Saturday, June 04, 2016

He Went Down With Them

After they had completed its days, as they were returning, the boy Jesus remained behind in Jerusalem, but his parents did not know it. Thinking that he was in the caravan, they journeyed for a day and looked for him among their relatives and acquaintances, but not finding him, they returned to Jerusalem to look for him. After three days they found him in the temple, sitting in the midst of the teachers, listening to them and asking them questions, and all who heard him were astounded at his understanding and his answers.  Luke 2:43-47

“That which is done for love (though it be little and contemptible in the sight of the world) becometh wholly fruitful.” (Thomas a Kempis, The Imitation of Christ)

In between sessions with the spirit of Dan Berrigan (through his autobiography and essential writings), I have been working through a book entitled “A Nazareth Manifesto: Being with God” by Samuel Wells.  In it, the Rev. Dr. Wells and I are wrestling two complex theological terms to the ground.  Those terms are “for” and “with.”  Today’s Good News gives us ample space to stretch our minds around the concepts.

Wells’ idea is that there are three primary ways to interact with people across major social, economic or racial barriers: “we can work for, work with or be with.”  Wells observed that Jesus spent 30 years of his life being with others, three years of his life working with others and only one week of his life working for others.

Jesus did not come down to earth for any reason other than to be “with” us.  When you are with someone, you are together, sharing, exchanging ideas and experiences with each other.  There is an equality to with that does not exist when someone does something for someone.

Working with the poor is a lot more difficult. This means recognizing that being poor is not just about lacking income, but also being excluded from positions of power. Working with the poor means waiting for poor people themselves to define what their needs are, and to support them in the action they decide to take to change things. It involves entering into a relationship with poor people, and so surrendering some of one’s own autonomy and sense of power in being able to identify what needs to be done and take steps to make a difference. It means offering what one has and is for their use.[i]

Wells says that “being with the poor” is even more difficult still. It means experiencing in one’s own life something of what it is to be poor and oppressed, to be disempowered. To set aside one’s plans and strategies for change, and simply feel with the poor the pain of their situation.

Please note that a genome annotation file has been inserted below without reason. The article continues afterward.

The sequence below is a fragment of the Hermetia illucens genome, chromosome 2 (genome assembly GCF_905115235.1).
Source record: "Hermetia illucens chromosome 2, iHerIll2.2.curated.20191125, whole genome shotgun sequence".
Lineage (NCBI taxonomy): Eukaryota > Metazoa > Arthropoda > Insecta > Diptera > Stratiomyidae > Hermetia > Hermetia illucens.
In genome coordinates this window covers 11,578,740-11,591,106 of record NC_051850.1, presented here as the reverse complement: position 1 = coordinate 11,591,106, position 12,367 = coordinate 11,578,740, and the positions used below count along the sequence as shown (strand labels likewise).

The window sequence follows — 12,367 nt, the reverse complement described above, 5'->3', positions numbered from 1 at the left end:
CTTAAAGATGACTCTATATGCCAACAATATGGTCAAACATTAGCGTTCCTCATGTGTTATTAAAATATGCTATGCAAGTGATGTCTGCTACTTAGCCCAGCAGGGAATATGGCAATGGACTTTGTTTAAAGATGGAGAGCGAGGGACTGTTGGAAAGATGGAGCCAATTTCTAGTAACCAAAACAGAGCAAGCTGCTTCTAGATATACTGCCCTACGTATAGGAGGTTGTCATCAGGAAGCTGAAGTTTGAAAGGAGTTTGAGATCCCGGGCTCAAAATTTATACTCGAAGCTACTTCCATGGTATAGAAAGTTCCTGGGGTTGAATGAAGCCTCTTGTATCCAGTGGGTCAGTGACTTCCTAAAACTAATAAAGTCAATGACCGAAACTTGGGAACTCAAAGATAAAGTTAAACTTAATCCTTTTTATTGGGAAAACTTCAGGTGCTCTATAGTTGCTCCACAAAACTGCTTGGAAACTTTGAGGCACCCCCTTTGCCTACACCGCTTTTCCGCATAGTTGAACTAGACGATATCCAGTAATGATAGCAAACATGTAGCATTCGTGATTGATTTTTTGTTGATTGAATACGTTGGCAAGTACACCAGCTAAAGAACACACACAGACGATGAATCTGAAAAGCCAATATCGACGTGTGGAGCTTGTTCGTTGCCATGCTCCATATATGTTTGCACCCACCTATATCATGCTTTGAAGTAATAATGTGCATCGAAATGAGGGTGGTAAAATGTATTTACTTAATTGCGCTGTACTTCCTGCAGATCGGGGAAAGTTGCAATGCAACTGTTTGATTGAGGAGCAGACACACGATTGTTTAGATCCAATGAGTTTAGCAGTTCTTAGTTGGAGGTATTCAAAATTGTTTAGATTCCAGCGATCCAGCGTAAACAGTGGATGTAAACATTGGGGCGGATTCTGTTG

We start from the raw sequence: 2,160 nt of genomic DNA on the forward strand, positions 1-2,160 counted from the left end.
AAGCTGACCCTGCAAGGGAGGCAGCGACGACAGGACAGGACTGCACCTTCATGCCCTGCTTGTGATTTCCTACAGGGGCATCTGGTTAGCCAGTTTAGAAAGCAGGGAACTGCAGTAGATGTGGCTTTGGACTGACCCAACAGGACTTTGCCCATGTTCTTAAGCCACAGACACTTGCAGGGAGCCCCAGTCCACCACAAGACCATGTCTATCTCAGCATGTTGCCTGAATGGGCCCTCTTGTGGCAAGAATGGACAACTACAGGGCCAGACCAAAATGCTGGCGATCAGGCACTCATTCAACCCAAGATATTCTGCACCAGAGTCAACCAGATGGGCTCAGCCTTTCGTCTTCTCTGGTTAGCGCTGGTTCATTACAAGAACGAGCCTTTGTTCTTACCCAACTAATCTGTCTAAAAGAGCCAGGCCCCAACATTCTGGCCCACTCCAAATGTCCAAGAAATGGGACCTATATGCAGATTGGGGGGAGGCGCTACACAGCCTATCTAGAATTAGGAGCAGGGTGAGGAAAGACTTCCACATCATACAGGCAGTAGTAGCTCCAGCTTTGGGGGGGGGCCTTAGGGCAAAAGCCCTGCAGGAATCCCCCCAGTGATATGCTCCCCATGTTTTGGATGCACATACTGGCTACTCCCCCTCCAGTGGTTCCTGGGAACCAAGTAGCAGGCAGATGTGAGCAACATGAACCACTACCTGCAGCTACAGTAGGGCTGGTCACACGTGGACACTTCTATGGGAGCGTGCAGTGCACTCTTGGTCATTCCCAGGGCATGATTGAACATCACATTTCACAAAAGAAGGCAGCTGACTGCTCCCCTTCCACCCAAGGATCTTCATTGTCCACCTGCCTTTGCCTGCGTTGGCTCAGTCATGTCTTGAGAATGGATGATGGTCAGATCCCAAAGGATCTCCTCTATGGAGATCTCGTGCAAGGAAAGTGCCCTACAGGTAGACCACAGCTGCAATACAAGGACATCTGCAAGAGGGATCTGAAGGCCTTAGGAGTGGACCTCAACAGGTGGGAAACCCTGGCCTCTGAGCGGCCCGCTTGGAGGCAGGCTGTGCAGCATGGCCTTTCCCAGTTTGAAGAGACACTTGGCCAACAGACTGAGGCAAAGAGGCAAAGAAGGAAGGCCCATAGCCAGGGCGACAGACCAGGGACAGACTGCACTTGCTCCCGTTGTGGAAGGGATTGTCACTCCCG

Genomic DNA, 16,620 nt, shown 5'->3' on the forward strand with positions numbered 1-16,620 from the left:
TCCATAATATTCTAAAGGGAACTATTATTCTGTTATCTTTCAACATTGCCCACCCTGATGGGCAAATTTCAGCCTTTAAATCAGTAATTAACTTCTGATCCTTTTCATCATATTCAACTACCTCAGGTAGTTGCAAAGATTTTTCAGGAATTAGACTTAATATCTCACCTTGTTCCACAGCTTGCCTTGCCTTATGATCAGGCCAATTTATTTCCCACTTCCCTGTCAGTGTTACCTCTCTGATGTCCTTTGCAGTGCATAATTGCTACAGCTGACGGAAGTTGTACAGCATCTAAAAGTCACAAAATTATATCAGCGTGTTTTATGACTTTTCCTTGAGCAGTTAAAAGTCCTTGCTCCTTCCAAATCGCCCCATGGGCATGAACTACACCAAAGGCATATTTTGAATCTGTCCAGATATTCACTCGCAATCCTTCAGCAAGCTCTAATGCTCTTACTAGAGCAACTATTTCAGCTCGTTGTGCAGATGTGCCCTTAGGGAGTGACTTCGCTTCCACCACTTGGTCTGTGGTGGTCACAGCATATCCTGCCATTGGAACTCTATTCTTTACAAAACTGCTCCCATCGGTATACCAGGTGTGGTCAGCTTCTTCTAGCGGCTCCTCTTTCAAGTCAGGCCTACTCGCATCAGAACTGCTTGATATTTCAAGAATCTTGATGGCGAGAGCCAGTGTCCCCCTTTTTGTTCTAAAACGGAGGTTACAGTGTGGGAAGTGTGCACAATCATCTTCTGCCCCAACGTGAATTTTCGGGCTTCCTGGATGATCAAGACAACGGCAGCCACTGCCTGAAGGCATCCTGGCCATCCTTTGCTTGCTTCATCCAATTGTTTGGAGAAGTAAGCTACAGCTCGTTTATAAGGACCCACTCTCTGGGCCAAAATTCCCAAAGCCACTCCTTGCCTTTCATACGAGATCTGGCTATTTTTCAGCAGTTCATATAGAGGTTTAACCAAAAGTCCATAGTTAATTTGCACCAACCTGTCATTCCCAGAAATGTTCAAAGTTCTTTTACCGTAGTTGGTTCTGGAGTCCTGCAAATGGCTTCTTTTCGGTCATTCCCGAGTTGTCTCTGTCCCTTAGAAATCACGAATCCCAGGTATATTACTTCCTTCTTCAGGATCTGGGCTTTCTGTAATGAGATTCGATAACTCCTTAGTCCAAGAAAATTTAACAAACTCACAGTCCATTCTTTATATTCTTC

Working for may be done for love, or for many other reasons. Working with may be done for love, though it is possible to have other goals in mind. But being with, as far as I can tell, has only one motivation: it is because the other is precious for their own sake, solely to be enjoyed with no thought to use. Being with can only be done for love.[ii]

The teaching in the temple is the scene today.  Mary and Joseph were looking FOR Jesus. Yet, they eventually found the boy in the temple WITH the teachers listening and asking questions.  All were astounded WITH his understanding and answers.  Jesus is not doing anything for his parents.  Rather he is just acting out as intended – as “God with Us” would act.

Jesus made his point.  Now, he realized, it was his time to be with his family until his public ministry would begin.  “He went down with them and came to Nazareth, and was obedient to them; and his mother kept all these things in her heart.” (Luke 2:51)

Think about how the concepts of FOR and WITH materialize in the Sorrowful Mysteries, the Mysteries of Light and the Glorious Mysteries.  Going beyond that, how does this concept change your view of Christian witness with God and with each other? 

One thing that comes to mind is Pope Francis and his exhortation to bishops (shepherds) that they must smell like the sheep.  You cannot smell like the sheep if you stay perched in your chancery, cathedra or predella.  Or in our car, living rooms or offices.  We must get down and live with the refugees, the prisoners, and the poor just like St. Mother Theresa or Servant of God Dorothy Day. 

Where will you find God today?  How does God show he is for you by being with you? With God at your side, how can you be with the poor?

[i] Sarah White and Romy Tiongco, Doing Theology and Development: Meeting the Challenge of Poverty [Edinburgh: St Andrew Press 1997] 14.
[ii] Wells, A Nazareth Manifesto

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